Some people relocate because of the economics of migration: skills mismatch and distorted labour markets, poverty and inequality, lack of jobs and business opportunities, and weak social safety nets. The international community has to step up efforts to design evidence-based policies for both source and host countries. How do we support livelihoods most vulnerable to slides back into poverty, and cater to youth and women? Can we upgrade skillsets, and tailor vocational training programmes to the needs of sectors with labour shortages? Do source countries possess a good enough understanding of the effects of demographic trends at home on jobs and labour migration? Perhaps most importantly, are we tapping into the economic potential of refugees and migrants in host countries, and, if not, which are the obstacles that stand in our way?





Keynote: “Culture” of Migration: Ethnicity, Culture and Religion


  • Jan Figel, EU Special Envoy for the Promotion of Freedom of Religion or Belief Outside the European Union 













Panel III: The “Nature” of Migration: Disasters and Environmental Change


  • Linus Bengtsson, Executive Director, Flowminder
  • Ruediger Koenig, Director General for Crisis Prevention, Stabilization and Post-Conflict Reconstruction, Federal Foreign Ministry of Germany
  • Tom Barrett, Head of Representation of the European Investment Bank in Washington D.C.
  • Elizabeth Collett, Director, Migration Policy Europe


  • James Dominic Edward Close, Director, Climate Change Cross-cutting Solutions Area, World Bank

Some people migrate due to disasters and environmental change: earthquakes, cyclones, floods, slow-onset environmental change and the loss of opportunity intimately related to them. Most of migration, displacement and planned relocation that take place in the context of environmental change is likely to occur within the developing world. Are we doing enough to build resilience to disasters as well as climate change? How well do we understand the implications of internal migration, including rural-urban, urban-rural and rural-rural movements, as well as cross-border South-South migration induced by environmental change? Can we mitigate the economic impact of displacement by ensuring greater security, reliability and use of South-south remittance flows?

15:15-15:30 Coffee Break












Panel IV: The “Returns” on Migration: Remittances and Diaspora


  • Kanchan Kumar, Co-founder and CEO, Remitr
  • Charlene Chen, COO, BitPesa
  • Mohit Davar, Chairman of IAMTN and NonExec Director and Advisor to payment companies
  • Lisa Nestor, Director of Partnerships, Stellar
  • Annette Chammas, Head of Division “Policy Issues of Displacement and Migration” of the Federal Ministry for Economic Cooperation and Development (BMZ)


  • Dilip Ratha, Head, KNOMAD, World Bank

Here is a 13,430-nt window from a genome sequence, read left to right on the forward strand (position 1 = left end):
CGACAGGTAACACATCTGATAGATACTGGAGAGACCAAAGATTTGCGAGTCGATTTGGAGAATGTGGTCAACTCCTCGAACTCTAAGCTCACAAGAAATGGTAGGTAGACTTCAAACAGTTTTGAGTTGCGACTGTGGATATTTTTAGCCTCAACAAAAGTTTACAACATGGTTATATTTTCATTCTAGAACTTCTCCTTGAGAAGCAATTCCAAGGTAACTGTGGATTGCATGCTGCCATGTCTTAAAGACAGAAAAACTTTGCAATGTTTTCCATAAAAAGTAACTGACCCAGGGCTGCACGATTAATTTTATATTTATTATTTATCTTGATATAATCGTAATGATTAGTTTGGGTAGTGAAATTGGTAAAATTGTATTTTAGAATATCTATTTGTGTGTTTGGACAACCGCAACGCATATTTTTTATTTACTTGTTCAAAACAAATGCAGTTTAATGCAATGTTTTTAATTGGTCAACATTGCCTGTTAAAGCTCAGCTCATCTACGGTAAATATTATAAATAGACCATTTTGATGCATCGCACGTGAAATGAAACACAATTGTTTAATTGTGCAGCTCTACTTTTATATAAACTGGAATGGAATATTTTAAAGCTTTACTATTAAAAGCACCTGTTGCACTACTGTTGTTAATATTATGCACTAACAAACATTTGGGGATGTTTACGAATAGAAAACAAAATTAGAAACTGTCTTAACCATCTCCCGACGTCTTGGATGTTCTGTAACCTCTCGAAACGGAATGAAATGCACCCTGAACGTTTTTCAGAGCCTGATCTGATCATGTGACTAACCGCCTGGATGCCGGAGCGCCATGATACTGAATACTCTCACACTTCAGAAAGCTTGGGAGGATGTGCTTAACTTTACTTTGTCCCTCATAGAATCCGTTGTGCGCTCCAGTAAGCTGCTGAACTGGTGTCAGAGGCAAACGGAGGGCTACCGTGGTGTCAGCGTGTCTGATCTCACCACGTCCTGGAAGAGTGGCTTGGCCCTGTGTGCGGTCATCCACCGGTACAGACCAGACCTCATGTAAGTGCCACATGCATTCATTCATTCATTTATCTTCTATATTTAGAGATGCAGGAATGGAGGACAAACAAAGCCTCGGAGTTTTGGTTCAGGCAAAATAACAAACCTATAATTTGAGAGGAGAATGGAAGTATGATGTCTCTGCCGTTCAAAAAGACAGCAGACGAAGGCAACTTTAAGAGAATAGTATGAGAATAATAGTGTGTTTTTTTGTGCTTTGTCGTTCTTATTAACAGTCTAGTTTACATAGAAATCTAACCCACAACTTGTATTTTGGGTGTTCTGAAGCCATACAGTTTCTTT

Some people move and share the returns on migration: sending money home is a powerful hidden force in global economics. The amount that international migrants send home to their families and friends is easily the triple of official development assistance. What is more, remittances are much more resilient in times of crisis than foreign direct investment or aid budgets. The SDGs explicitly include a target to reduce remittance costs to less than 3 percent. What are the frontiers of technology and innovation in the global remittance markets? Which barriers, practical, regulatory and behavioral, can we remove to ensure that remittances, which target the poor and vulnerable directly without middlemen and official agencies or development banks, reach them when they most need it? What can we do to reduce the cost of sending money home to maximize the development impact of remittances on recipient economies?







Keynote: Looking ahead and Next Steps

  • Keith Hansen, Vice-president, Human Development Practice Group, World Bank Group

The keynote will highlight key commitments for the international community in the migration agenda and discuss challenges in implementation looking ahead. Can we agree on the lowest common denominator, or are we aspiring to a transformational impact that could shift perceptions and behaviors in host communities and among refugees and migrants alike? If we cannot yet graduate to the latter, what can we do to start changing the discourse on large movements of people in our constituencies and countries? Is portraying migration as an economic opportunity a narrative that they could relate to?


Contact Information:

World Bank

Ms. Sonia Plaza:

Slovakia Presidency of the Council of the European Union

Ms. Kristina Mikulova:


Join remotely:


Meeting password: 3cgMeEGp
Meeting number: 738 000 845


Video Conference Details: 
VC, Jabber, internal Phone (SIP): 55760012
External IP: followed by internal dial-in number 55760012

James Dominic Edward Close, Director, Climate Change Cross-cutting Solutions Area, World Bank
Register Here
  • Venue/format: Open to public on a first come first served basis. Over 100 participants are expected including researchers, government representatives, non-governmental organizations, private sector representatives, local governments, and international organizations.

Live Streaming Link